MHRB places addiction recovery at center of levy renewal campaign

Sept 11, 2018
  • By Adrienne Crawford
  • Staff Writer
Joe Weikert shares his story of how he received help from Mental Health and Recovery Board of Clark, Greene, and Madison Counties. JEFF GUERINI/STAFF

A rally to support those affected by mental illness and drug addiction also focused attention on gaining support for a renewal levy for the Mental Health and Recovery Board of Clark, Greene and Madison counties

The board has a a 10-year, 1.0 mill renewal levy on the November ballot.

The board’s Recovery Rally and Kickoff in Springfield launched the levy campaign Monday.

“In honor of World Suicide Prevention Day and September National Recovery Month, we thought it was an ideal day to celebrate stories of prevention and recovery for people with mental illness and addiction and also to kick off the levy campaign for the Clark County Mental Health Levy,” said Greta Mayer, CEO of Mental Health and Recovery Board of Clark, Greene and Madison Counties.

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The 10-year, 1.0-mill renewal levy would generate about close to $1.9 million in tax revenue each year and the levy would cost the owner of a $100,000 home $35 annually.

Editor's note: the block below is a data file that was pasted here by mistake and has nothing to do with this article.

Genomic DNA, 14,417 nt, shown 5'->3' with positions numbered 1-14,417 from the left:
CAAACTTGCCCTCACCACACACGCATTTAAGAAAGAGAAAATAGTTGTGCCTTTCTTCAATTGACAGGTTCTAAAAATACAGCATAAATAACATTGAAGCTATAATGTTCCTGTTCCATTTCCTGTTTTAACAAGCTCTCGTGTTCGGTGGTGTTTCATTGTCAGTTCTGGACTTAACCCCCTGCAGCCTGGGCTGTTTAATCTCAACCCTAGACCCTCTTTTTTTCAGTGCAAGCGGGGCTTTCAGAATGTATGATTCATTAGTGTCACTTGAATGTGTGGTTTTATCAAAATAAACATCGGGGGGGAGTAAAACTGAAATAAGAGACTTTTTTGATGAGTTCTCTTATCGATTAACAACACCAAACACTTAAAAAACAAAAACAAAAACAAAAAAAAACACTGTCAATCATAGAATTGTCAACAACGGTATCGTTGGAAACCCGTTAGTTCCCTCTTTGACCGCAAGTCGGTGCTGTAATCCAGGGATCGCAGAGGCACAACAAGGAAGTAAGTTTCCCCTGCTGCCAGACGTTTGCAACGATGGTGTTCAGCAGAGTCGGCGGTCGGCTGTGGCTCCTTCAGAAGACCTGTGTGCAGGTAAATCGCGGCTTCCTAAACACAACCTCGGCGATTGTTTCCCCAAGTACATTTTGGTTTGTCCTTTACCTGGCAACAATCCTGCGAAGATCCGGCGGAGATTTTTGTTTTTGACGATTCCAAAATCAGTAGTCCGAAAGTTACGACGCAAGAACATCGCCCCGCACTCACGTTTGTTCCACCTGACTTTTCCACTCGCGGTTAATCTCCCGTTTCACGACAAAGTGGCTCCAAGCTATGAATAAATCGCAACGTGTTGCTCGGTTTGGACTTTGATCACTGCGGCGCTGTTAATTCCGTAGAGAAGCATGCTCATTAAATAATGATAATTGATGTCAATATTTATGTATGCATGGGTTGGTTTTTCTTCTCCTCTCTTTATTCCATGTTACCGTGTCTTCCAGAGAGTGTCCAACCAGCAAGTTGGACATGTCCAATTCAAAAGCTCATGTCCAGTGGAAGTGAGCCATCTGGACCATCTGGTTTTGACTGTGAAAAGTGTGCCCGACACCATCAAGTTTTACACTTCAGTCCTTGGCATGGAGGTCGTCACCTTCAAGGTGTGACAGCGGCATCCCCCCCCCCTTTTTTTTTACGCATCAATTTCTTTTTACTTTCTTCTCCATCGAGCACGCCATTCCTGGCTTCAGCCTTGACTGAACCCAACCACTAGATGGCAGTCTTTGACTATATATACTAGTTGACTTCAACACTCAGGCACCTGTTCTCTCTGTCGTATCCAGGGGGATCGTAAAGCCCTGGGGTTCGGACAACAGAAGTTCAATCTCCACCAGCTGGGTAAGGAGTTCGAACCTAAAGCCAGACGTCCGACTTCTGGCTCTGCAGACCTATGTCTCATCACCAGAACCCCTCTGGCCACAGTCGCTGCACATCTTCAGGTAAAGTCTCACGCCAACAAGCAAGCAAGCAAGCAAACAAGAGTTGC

Mayer said the return on voters’ investment is ”enormous when you think it’s about 10,000 people annually who are served and then you look at families that are impacted of those who are served. Almost everyone in our community will benefit from this.”

The levy represents 25 percent of Clark County mental health and addiction services. Money from the levy is filtered into 11 agencies that deliver clinical services. Throughout all three counties, the board works with 22 mental health and rehabilitation agencies such as Families of Addicts, (FOA). FOA helps individuals find space in detox and rehabilitation centers, provides Narcan with training and has weekly meetings in counties across Ohio.

Joseph Weikert, a recovering heroin addict of two years, was able to get into a rehabilitation program without insurance because of the levy.

“If we don’t have the money, people like me who didn’t have insurance at the time won’t be able to get services, won’t have money to be able to come in. I wouldn’t be where I am at today if it weren’t for dollars from a levy like this,” said Weikert.

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Drug addiction and mental illness has wide-ranging impact, Mayer said.

“When you think about your neighbors, your family and friends, everyone knows someone who has a mental health condition or substance use problem, said Mayer.

“The levy is important because recovery is possible. It will help the people in our community, if you believe it or not, it will help you in our community, it will stop that person from breaking into your car. It will stop that one person from causing chaos,” said Weikert.